As with any type of insurance, auto policies are tailored for each individual customer. In Ontario, auto insurers consider many factors when determining insurance rates. Though there are tactics you can employ in which you, the driver, are able to lower your rate, there’s one factor you have no control over: your gender.
How might gender impact your auto insurance rate? Well, if you’re a male you are probably paying more. If you’re wondering why this may be, here are four reasons why rates for men are higher.
- Men’s bad driving habits
In general, men tend to pick up driving habits that can cause accidents. These include:
- Rolling stops, or not stopping at all at a stop sign
- Driving under the influence.
In fact, men receive reckless driving tickets 3.41 times more than women, and DUI’s are given to men 3.09 times more often than women.One bad driver, or in this case many bad drivers, have made insurance more expensive for an entire gender. Insurance rate algorithms are risk predictors, and statistically men pose a higher risk overall.
- Women drive safer
On the flip side, women’s rates are often lower because they tend to drive safer. A study on crashes found that men were involved in 18 million more accidents than their female counterparts. Women are also more likely to wear their seatbelt, about 10% more likely. This results in less deaths and reduced injuries in crashes involving women compared to men.
The accidents caused by women are more often minor, such as a fender bender, when compared to male drivers. These cost less for insurers to cover, where accidents caused by men tend to cost a lot more. In the end, payouts for women are cheaper.
- Car preference
Another factor in determining insurance rates, outside of demographic, is the make and model of the driver’s car. A high-end luxury vehicle will often be more expensive to insure, even though they tend to be harder to steal or have extra safety features. This is because it will be more expensive to repair if needed. The target market for these luxury vehicles, and the ones often behind the wheel of high-end cars, are predominately men.
There are also biological reasons influencing the reason men tend to be high-risk drivers. If you think back to eighth grade science, you’ll remember your eyes use rods and cones in order to see. Biologically, men have more cones than women. Your cones are what lead to better central focus, vision, and depth perception. In a way, men scientifically have ‘tunnel vision’, and it allows them to feel like they can take any curve in the road. This is why men might take their turns without hesitation, and perhaps a little more carelessly, leading to more accidents.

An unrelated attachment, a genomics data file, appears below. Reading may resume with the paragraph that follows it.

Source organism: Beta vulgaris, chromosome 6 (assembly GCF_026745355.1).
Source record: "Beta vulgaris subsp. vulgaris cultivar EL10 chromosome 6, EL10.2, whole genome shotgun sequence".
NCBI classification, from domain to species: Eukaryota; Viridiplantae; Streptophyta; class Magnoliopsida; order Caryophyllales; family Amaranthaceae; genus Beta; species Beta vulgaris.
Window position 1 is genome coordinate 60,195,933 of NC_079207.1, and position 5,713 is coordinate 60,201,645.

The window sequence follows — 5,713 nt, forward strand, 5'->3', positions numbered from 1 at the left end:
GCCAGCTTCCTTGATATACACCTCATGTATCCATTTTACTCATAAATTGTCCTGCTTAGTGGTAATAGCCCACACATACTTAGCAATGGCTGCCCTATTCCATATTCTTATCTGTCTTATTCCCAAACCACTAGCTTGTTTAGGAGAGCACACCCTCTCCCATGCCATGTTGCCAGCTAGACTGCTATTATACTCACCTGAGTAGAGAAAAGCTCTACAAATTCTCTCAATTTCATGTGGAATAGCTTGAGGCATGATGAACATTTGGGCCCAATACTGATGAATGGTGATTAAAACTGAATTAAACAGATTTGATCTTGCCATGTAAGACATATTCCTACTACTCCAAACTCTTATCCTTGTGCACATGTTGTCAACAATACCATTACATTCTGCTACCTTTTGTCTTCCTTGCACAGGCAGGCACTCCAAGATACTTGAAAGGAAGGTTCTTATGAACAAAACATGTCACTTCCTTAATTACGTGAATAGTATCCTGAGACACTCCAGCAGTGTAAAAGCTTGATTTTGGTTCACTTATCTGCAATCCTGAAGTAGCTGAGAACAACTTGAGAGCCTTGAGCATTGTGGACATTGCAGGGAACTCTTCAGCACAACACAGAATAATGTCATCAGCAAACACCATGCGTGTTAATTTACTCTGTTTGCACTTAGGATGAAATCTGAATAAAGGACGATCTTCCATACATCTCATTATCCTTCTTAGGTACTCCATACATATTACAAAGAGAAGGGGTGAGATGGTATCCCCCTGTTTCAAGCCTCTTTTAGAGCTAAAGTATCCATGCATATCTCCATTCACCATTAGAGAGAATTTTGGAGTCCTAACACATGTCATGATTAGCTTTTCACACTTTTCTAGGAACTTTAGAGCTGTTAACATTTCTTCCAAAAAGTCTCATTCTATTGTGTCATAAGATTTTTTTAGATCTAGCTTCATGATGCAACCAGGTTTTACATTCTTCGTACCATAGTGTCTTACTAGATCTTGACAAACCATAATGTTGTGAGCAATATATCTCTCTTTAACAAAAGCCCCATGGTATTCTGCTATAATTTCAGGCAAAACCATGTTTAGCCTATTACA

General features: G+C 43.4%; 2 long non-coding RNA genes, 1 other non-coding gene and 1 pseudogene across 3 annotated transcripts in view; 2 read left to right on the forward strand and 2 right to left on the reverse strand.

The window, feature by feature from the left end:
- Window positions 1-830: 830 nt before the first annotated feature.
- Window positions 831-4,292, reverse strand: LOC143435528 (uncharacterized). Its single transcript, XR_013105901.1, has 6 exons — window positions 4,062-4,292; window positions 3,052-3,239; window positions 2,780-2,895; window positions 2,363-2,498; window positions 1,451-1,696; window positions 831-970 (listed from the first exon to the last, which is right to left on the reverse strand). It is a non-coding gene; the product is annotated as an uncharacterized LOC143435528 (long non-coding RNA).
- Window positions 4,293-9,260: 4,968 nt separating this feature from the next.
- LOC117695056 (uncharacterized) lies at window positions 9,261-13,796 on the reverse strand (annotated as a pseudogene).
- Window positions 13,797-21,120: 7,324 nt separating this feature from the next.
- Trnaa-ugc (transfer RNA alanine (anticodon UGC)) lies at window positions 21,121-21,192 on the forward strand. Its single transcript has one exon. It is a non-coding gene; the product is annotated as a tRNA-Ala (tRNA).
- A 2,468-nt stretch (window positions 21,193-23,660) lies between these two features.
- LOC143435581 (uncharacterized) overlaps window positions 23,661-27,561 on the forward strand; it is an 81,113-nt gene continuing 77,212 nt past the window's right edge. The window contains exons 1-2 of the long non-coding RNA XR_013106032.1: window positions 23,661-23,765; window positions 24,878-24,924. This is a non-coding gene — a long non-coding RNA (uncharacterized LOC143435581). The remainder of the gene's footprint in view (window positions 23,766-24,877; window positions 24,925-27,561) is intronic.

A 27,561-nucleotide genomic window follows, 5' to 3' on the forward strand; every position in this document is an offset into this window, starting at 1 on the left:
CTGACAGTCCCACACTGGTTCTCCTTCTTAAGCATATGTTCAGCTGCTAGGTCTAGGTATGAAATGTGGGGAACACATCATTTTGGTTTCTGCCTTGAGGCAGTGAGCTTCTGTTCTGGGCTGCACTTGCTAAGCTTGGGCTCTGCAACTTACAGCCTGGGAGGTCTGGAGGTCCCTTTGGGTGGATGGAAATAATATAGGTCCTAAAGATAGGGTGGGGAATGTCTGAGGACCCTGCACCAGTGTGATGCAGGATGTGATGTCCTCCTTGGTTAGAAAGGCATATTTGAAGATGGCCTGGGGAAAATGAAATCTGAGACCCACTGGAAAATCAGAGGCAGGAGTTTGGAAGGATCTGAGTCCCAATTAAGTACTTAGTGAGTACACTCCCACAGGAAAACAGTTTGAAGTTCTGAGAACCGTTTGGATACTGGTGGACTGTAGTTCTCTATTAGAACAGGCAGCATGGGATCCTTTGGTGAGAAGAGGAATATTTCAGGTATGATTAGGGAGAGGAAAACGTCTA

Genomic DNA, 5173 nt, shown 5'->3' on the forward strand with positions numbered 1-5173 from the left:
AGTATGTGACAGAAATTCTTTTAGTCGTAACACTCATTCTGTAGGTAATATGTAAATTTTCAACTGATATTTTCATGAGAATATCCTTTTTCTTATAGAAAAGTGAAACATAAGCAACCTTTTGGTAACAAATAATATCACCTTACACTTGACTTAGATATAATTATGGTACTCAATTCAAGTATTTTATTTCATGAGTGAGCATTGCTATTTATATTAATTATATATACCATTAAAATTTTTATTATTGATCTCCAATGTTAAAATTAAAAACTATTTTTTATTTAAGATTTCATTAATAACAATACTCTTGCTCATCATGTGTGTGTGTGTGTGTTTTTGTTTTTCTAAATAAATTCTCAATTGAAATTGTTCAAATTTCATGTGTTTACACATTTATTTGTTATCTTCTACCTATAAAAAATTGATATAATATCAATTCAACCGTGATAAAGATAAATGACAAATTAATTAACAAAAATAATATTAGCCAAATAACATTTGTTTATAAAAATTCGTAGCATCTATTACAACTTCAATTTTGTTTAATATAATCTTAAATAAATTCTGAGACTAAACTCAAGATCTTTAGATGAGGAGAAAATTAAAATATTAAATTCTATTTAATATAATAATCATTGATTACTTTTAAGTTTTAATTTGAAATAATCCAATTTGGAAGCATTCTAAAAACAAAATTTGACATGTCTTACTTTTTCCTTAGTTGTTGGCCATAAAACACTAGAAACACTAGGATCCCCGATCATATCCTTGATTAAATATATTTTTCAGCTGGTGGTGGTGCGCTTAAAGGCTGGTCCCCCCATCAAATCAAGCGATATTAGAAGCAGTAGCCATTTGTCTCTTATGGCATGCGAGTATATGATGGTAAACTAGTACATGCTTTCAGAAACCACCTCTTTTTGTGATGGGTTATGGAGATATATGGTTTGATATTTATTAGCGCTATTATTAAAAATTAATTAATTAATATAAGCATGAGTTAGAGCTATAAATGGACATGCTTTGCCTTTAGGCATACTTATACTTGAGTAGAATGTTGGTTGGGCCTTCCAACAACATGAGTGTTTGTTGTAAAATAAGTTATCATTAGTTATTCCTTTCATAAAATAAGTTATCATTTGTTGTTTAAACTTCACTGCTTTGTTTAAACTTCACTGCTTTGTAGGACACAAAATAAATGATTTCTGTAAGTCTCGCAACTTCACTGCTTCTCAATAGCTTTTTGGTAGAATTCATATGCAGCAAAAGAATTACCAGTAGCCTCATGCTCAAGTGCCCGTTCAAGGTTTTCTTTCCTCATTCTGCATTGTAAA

On the other hand, women have more rods. These help strengthen peripheral vision and improve the ability to see in the dark. This would make women better night-time drivers than men.
What would happen if we removed gender from the equation?
Whether or not considering gender in insurance policies became a debated subject in the European Union in 2011. The question went before the European Court of Justice and it was ruled that it discriminated against men and went against “fundamental rights.” So how did this change insurance rates for the men of Europe?
Five years later, men were still paying more than women for car insurance. In fact, the gap had widened ever further. Even without the gender variable, insurer’s algorithms continued to find men riskier to insure.
Though provinces such as B.C., Saskatchewan, and Manitoba don’t consider gender in determining auto insurance rates, it’s unlikely that Ontario will change its process any time soon. If they did, it would unlikely make a significant difference to your rates.